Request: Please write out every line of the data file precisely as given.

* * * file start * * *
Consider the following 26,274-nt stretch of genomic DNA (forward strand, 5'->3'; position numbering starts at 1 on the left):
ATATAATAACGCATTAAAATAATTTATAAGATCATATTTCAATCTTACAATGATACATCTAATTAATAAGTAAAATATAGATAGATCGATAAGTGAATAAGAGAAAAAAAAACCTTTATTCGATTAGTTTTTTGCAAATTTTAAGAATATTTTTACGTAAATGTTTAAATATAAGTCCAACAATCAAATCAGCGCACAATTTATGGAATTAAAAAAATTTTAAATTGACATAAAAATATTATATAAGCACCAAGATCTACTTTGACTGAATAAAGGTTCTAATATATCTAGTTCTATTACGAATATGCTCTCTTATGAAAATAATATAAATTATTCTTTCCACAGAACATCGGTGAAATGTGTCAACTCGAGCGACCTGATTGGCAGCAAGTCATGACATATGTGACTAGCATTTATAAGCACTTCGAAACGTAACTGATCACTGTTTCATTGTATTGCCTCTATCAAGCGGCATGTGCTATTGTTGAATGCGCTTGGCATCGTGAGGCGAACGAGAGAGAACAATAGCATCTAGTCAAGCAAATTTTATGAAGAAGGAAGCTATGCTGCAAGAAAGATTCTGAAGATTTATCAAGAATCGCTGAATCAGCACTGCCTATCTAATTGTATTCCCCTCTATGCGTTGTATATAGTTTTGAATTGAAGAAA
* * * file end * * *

Consider the following 26,274-nt stretch of genomic DNA (forward strand, 5'->3'; position numbering starts at 1 on the left):
ATATAATAACGCATTAAAATAATTTATAAGATCATATTTCAATCTTACAATGATACATCTAATTAATAAGTAAAATATAGATAGATCGATAAGTGAATAAGAGAAAAAAAAACCTTTATTCGATTAGTTTTTTGCAAATTTTAAGAATATTTTTACGTAAATGTTTAAATATAAGTCCAACAATCAAATCAGCGCACAATTTATGGAATTAAAAAAATTTTAAATTGACATAAAAATATTATATAAGCACCAAGATCTACTTTGACTGAATAAAGGTTCTAATATATCTAGTTCTATTACGAATATGCTCTCTTATGAAAATAATATAAATTATTCTTTCCACAGAACATCGGTGAAATGTGTCAACTCGAGCGACCTGATTGGCAGCAAGTCATGACATATGTGACTAGCATTTATAAGCACTTCGAAACGTAACTGATCACTGTTTCATTGTATTGCCTCTATCAAGCGGCATGTGCTATTGTTGAATGCGCTTGGCATCGTGAGGCGAACGAGAGAGAACAATAGCATCTAGTCAAGCAAATTTTATGAAGAAGGAAGCTATGCTGCAAGAAAGATTCTGAAGATTTATCAAGAATCGCTGAATCAGCACTGCCTATCTAATTGTATTCCCCTCTATGCGTTGTATATAGTTTTGAATTGAAGAAA